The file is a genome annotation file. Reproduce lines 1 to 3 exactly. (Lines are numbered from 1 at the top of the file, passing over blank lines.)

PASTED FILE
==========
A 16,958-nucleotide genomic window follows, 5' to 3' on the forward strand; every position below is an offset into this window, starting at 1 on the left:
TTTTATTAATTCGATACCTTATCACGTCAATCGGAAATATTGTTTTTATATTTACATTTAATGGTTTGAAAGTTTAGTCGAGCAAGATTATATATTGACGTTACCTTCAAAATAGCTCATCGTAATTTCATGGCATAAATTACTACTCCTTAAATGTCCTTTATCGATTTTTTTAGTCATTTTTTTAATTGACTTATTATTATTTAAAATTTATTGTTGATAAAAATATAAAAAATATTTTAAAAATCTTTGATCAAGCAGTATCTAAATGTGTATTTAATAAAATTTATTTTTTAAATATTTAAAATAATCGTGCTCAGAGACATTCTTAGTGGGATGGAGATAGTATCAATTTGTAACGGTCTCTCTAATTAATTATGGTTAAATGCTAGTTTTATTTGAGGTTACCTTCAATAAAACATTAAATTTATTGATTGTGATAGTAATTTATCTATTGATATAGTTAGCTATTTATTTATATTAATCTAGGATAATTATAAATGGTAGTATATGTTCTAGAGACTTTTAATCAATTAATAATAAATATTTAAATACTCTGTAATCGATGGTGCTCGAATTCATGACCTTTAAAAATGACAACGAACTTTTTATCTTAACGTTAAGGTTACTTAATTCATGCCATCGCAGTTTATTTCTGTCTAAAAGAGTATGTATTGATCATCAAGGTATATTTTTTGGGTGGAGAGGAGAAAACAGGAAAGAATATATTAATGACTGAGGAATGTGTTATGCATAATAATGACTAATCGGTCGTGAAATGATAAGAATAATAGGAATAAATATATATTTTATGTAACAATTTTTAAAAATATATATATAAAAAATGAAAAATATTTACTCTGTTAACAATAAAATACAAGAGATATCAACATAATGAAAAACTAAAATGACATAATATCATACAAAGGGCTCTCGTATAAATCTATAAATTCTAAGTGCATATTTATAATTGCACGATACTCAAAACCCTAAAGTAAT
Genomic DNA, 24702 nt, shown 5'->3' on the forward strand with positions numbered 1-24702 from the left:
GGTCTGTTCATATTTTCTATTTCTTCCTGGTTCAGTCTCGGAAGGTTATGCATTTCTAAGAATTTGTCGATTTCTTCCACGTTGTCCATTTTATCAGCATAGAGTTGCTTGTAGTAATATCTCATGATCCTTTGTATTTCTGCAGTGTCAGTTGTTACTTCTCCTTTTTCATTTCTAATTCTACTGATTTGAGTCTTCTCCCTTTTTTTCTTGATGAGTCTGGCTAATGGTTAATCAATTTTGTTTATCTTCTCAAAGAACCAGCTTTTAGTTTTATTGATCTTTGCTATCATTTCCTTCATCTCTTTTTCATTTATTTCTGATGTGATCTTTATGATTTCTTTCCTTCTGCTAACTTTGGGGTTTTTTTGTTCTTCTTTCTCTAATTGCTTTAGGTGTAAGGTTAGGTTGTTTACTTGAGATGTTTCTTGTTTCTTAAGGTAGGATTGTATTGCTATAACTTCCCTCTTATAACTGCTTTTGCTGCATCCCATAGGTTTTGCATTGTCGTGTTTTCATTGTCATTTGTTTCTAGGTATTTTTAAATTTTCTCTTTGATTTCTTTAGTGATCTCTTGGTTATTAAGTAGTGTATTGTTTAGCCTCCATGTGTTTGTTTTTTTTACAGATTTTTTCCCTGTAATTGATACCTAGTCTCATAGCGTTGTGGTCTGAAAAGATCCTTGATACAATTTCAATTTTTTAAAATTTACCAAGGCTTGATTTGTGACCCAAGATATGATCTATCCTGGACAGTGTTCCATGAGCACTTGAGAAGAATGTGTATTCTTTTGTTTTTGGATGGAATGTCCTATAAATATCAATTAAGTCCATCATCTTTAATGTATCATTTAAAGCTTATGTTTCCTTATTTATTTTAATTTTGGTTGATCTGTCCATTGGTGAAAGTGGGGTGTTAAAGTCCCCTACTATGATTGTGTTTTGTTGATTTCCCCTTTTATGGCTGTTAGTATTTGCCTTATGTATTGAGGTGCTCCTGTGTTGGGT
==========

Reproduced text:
A 16,958-nucleotide genomic window follows, 5' to 3' on the forward strand; every position below is an offset into this window, starting at 1 on the left:
TTTTATTAATTCGATACCTTATCACGTCAATCGGAAATATTGTTTTTATATTTACATTTAATGGTTTGAAAGTTTAGTCGAGCAAGATTATATATTGACGTTACCTTCAAAATAGCTCATCGTAATTTCATGGCATAAATTACTACTCCTTAAATGTCCTTTATCGATTTTTTTAGTCATTTTTTTAATTGACTTATTATTATTTAAAATTTATTGTTGATAAAAATATAAAAAATATTTTAAAAATCTTTGATCAAGCAGTATCTAAATGTGTATTTAATAAAATTTATTTTTTAAATATTTAAAATAATCGTGCTCAGAGACATTCTTAGTGGGATGGAGATAGTATCAATTTGTAACGGTCTCTCTAATTAATTATGGTTAAATGCTAGTTTTATTTGAGGTTACCTTCAATAAAACATTAAATTTATTGATTGTGATAGTAATTTATCTATTGATATAGTTAGCTATTTATTTATATTAATCTAGGATAATTATAAATGGTAGTATATGTTCTAGAGACTTTTAATCAATTAATAATAAATATTTAAATACTCTGTAATCGATGGTGCTCGAATTCATGACCTTTAAAAATGACAACGAACTTTTTATCTTAACGTTAAGGTTACTTAATTCATGCCATCGCAGTTTATTTCTGTCTAAAAGAGTATGTATTGATCATCAAGGTATATTTTTTGGGTGGAGAGGAGAAAACAGGAAAGAATATATTAATGACTGAGGAATGTGTTATGCATAATAATGACTAATCGGTCGTGAAATGATAAGAATAATAGGAATAAATATATATTTTATGTAACAATTTTTAAAAATATATATATAAAAAATGAAAAATATTTACTCTGTTAACAATAAAATACAAGAGATATCAACATAATGAAAAACTAAAATGACATAATATCATACAAAGGGCTCTCGTATAAATCTATAAATTCTAAGTGCATATTTATAATTGCACGATACTCAAAACCCTAAAGTAAT
Genomic DNA, 24702 nt, shown 5'->3' on the forward strand with positions numbered 1-24702 from the left: